Changing Database Platforms

I’m not sure why but there seems to be a lot of chatter lately about changing DB platforms. Information Technology Intelligence Corp (ITIC) recently ran a survey about DB migrations. You can find the result here (search the page for “ITIC Sunbelt 2010 SQL Server Survey Results”). At the risk of sounding like an advertisement Microsoft has provided a SQL Server Migration Tool Kit for some time. It aids the migration to SQL Server from Oracle, Sybase, MySQL and even Access. But this is never a slam dunk. It takes careful planning and testing to ensure the applications that use the data source continue to function properly.

I’ve never heard of a DBA waking up one morning and deciding to migrate from one DB platform to another. DB platforms are pretty sticky and there is almost always some catalyst for the change: license/contract renewal, change in supported platforms by a packaged application, vendor consolidation, etc. Let’s be honest migrations are scary projects and you want to be sure the drivers are well understood by the project team and the stakeholders. Then you want to be sure you take your time to plan and analyze the situation.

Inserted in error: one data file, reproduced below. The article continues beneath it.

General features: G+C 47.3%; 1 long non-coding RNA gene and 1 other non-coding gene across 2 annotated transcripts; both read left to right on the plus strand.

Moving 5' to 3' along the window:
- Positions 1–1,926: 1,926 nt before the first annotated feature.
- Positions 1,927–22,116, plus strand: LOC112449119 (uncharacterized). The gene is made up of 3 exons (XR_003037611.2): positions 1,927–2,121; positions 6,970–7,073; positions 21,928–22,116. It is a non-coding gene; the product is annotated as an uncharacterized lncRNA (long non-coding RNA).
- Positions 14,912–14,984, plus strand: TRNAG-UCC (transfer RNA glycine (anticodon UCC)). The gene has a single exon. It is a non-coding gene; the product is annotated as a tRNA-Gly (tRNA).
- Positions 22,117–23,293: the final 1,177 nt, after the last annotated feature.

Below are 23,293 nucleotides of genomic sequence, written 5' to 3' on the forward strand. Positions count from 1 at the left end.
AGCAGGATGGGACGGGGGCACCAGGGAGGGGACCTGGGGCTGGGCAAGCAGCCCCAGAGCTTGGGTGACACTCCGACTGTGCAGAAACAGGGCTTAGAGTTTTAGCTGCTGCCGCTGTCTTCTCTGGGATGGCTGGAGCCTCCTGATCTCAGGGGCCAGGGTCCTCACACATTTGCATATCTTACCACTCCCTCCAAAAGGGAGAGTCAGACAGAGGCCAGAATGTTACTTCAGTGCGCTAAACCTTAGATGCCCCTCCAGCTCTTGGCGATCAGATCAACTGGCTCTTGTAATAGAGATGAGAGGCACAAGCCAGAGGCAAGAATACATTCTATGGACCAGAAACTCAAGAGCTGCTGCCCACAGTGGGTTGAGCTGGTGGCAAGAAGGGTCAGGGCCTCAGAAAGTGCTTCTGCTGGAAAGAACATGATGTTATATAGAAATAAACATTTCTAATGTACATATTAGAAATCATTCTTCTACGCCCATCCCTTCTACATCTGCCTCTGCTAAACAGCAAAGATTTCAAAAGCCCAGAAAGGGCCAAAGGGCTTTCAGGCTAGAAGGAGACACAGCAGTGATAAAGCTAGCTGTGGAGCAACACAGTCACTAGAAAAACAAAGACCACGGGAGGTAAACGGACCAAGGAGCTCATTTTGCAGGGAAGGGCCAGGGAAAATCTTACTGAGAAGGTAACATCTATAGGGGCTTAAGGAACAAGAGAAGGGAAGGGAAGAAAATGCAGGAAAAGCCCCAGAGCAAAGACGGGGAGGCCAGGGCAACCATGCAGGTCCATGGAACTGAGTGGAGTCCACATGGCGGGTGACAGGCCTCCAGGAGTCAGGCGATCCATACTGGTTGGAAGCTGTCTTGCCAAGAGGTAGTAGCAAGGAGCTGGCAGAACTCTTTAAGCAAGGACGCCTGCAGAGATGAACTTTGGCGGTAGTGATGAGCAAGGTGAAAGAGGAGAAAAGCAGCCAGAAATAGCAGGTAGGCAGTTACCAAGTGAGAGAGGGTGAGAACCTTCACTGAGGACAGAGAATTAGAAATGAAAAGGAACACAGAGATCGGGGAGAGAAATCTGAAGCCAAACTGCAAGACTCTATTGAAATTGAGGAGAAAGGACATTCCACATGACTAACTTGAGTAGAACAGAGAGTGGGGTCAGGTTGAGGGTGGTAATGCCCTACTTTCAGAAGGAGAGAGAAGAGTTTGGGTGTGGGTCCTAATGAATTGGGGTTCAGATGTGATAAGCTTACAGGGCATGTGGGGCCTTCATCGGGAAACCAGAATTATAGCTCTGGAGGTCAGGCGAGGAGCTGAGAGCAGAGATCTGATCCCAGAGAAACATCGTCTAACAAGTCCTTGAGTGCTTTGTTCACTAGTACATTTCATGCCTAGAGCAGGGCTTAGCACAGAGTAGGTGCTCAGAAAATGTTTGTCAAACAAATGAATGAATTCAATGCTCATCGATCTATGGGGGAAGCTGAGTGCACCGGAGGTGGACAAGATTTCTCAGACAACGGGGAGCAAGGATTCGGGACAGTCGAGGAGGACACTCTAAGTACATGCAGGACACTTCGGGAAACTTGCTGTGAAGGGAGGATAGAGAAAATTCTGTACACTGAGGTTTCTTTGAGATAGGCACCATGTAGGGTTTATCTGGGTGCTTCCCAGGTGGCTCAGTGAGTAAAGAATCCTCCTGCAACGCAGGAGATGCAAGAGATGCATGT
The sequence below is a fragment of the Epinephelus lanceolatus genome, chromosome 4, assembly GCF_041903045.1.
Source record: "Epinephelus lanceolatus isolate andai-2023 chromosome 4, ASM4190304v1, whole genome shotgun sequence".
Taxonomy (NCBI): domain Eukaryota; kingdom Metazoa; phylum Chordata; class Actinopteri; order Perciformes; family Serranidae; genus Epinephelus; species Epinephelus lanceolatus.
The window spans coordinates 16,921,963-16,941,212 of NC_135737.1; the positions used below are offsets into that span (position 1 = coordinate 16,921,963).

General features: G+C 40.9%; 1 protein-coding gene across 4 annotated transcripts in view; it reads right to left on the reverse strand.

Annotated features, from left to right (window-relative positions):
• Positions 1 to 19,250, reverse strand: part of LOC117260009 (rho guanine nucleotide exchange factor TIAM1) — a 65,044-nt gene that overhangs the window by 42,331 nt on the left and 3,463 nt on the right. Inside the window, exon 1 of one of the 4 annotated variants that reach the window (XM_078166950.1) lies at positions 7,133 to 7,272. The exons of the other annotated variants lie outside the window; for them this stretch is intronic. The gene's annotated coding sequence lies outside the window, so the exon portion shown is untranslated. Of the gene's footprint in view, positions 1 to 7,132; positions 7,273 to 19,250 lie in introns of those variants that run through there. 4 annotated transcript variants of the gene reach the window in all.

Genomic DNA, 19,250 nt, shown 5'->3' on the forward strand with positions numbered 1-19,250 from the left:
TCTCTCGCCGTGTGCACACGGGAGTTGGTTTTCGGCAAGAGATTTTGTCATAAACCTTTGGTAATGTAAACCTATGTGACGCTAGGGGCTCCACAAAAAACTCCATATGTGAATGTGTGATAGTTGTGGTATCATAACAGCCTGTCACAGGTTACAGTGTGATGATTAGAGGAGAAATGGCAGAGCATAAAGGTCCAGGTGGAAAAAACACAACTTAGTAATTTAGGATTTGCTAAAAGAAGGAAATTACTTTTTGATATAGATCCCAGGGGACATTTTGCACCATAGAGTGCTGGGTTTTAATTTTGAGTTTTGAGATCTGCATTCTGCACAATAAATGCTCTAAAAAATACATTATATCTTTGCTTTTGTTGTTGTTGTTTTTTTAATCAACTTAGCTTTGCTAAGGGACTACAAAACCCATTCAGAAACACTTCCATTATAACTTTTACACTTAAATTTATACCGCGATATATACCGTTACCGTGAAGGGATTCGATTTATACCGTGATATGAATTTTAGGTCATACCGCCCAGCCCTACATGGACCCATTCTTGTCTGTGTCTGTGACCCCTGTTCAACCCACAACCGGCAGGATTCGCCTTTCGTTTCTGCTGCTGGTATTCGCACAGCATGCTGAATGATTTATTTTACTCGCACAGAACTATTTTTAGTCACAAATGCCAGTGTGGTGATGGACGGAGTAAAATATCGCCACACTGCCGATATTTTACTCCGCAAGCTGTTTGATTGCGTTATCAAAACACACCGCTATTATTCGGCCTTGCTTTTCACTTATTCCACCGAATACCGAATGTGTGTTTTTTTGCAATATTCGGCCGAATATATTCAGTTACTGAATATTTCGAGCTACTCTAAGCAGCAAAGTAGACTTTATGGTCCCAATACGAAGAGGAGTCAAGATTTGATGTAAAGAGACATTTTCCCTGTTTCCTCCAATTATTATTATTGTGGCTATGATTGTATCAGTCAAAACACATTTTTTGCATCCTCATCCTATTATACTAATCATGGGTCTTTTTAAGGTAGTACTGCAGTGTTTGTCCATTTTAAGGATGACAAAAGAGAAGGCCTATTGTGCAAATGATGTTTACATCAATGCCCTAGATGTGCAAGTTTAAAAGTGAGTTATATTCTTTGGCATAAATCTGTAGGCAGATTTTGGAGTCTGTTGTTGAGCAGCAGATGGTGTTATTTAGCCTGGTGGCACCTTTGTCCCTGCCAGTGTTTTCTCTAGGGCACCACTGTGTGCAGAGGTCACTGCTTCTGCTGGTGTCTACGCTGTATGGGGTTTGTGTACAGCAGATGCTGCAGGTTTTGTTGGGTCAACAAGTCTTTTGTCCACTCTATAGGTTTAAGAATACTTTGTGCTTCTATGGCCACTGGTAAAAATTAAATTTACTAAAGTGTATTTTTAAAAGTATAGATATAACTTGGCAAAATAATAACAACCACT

Over the course of my career I’ve worked on a few very large migration projects that involved more than just the database platform. These had large budgets and extremely stressful. It would have been very easy to become complacent and ignore the need to migrate but opportunity would have been lost. Most of the projects were successful (even the greatest baseball player of all time doesn’t bat 1,000). They resulted in cost savings, staying in a supported environment, or creating more flexibility for the business. The reward was worth the risk. I’d say the two key things that contributed to the success were: breaking the project into meaningful stages and a comprehensive set of regression tests (running against old and new and comparing the results).

I’ll have more to share about migrations in my next posting. Bottom line, don’t let FUD keep you from doing what you need to do to achieve your business goals.